Chip Scoggins is a Star Tribune sports columnist. He previously covered the Minnesota Vikings for four years, starting in 2008. In addition, he covered college football for five years. Chip has been with the Star Tribune since January 2000. He can be followed on twitter at @chipscoggins.Find Chip on Facebook.
Vikings quarterback Donovan McNabb held his weekly press conference on Wednesday and his 39-yard passing total in the loss to San Diego in the season opener was the focus of conversation.
McNabb's passing statistics were even more alarming when you consider the league set a record for passing in Week 1 with 7,842 yards, including 517 from Tom Brady. The league average per team was 245 yards.
McNabb attempted to downplay the significance of his poor start statistically compared to his peers around the league.
"I’m not here competing with any other quarterbacks. I’m here to win ballgames," he said. "If you throw for 300, 400, 500 yards and you still lose a game, you’re still 0-1. We can look at QB ratings and everybody else’s numbers and stats, but it’s about being 1-0 at this particular point and we’re not. So now it’s just correcting it so we can possibly be 1-1."
His response was fairly predictable. But the manner in which the Vikings lost is what makes fans so uneasy. Not too many people predicted the Vikings would win Sunday. Probably fewer thought they would pass for 2 yards and have two first downs in the second half.
"You have to have short-term memory first of all," McNabb said. "You have to be patient and you have to understand it’s all about winning in this game. If I pass for 37 yards or whatever it may have been, or if I pass for 400, we lost the game."
The Vikings have so many new parts in their offense that it's probably unrealistic to think they would hit on all cylinders from the start. McNabb, however, isn't buying the "time to develop" angle.
"That’s something you say when you’re young," he said. "Do I have time to sit back and let it grow? No. I want it to happen now so that’s the way that I prepare. We prepare to win now. We have that type of team here and we expect to put it out on the field."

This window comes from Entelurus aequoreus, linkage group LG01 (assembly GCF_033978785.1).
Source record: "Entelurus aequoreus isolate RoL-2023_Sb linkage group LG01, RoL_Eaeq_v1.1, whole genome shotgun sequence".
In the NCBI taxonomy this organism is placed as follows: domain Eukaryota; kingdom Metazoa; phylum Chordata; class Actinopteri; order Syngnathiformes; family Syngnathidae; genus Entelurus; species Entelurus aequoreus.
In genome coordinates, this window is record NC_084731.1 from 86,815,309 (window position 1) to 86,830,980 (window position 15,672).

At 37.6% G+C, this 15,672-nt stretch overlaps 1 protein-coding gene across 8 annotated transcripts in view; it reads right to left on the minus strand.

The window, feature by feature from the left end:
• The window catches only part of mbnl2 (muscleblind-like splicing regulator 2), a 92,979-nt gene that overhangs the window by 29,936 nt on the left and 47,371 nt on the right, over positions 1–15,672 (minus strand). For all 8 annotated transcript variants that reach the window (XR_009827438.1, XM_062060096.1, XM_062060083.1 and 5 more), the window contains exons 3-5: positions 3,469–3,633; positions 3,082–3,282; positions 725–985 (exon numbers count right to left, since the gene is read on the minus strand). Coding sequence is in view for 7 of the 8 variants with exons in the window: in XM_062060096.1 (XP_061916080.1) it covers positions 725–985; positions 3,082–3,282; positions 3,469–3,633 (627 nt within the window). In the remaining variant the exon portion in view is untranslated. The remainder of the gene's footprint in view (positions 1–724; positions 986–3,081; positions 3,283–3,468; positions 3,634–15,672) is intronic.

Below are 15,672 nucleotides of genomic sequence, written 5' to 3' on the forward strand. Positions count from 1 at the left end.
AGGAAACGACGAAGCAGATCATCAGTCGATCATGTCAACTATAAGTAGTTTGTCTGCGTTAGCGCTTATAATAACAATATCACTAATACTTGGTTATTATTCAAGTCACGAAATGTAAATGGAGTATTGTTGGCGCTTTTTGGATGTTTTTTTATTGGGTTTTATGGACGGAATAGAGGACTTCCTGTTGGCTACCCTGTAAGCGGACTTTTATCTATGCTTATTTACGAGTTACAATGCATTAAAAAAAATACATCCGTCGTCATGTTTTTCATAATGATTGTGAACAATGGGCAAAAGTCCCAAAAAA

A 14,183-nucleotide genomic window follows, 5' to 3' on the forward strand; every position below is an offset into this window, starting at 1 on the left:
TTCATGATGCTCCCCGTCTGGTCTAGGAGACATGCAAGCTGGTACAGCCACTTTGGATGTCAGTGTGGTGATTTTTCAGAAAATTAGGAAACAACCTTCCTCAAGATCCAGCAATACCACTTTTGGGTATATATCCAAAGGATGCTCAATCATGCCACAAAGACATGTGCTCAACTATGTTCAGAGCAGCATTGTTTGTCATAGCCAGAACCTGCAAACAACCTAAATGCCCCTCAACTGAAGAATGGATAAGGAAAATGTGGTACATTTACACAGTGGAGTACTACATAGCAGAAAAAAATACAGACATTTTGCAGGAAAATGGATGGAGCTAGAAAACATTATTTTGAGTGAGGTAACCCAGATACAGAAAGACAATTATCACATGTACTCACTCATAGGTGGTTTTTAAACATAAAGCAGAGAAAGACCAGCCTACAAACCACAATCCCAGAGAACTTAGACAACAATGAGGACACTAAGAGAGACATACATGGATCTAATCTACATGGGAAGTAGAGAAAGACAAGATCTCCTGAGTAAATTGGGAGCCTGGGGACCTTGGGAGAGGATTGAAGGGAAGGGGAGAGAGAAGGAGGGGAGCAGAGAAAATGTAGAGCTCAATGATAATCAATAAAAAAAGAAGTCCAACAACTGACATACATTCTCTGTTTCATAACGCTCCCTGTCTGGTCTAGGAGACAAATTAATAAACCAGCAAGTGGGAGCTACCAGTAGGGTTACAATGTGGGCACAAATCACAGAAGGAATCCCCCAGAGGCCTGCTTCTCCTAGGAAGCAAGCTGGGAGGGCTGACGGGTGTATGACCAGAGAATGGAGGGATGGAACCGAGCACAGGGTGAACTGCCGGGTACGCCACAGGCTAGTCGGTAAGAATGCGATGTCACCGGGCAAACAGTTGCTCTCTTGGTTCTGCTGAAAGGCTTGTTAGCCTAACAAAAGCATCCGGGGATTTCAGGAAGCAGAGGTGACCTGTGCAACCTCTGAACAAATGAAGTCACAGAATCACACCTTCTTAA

Our Timberwolves writer Jerry Zgoda has confirmed that the team has hired Rick Adelman as their new head coach.
To that I say: congratulations. Job well done.
For an organization that has too often made poor decisions and blunders, the Wolves got it right this time and should be commended for that. Adelman was the best candidate for the job and the Wolves step forward and made it happen.
Zgoda has reported along the way that Adelman was seeking a five-year, $25 million contract. It wasn't immediately known if that was the deal he got, but Wolves owner Glen Taylor obviously stepped up and made a hefty financial commitment to get the right guy.
Adelman brings instant credibility to an organization that sorely lacks it. They need direction and some life, on and off the court. Adelman is a veteran coach with a proven track record of making teams better. He's the real deal.
I know there was a lot of talk throughout the coaching search about the style of play the Wolves were looking for from the new coach. To me, that was secondary. I always felt they needed a strong coach first and foremost, someone who can teach their youthful roster how to play the game. I believe that's what they're getting in Adelman.
Their style of play and identity will come in time. But everything starts with competency on the bench.
Taylor and David Kahn have received their share of criticism in recent years and deservedly so. But today they desire something different. They should be praised for getting the right guy to try and lead their organization out of its current mess.
Not much gets fans and media whipped into a frenzy quite like a good old-fashioned quarterback controversy. I wouldn't call the situation in Dinkytown a quarterback controversy just yet, but something is brewing.
Yes, freshman Max Shortell looked calm and poised in relief of an injured MarQueis Gray in a season-opening loss at USC. Shortell rallied the Gophers with an impressive touchdown drive that gave them a chance to pull off an upset on the final drive.
That didn't happen because of a last-minute interception by USC, but Shortell's performance coupled with Gray's first-half struggles have resulted in questions about what the Gophers will and should do at that position going forward.
I'd be stunned if Gray doesn't start Saturday against New Mexico State, but I will also be surprised if Shortell doesn't at least get a series or two. That was a big question I had going into the season: How much playing time would Shortell get after having a solid fall camp in which he won the No. 2 job.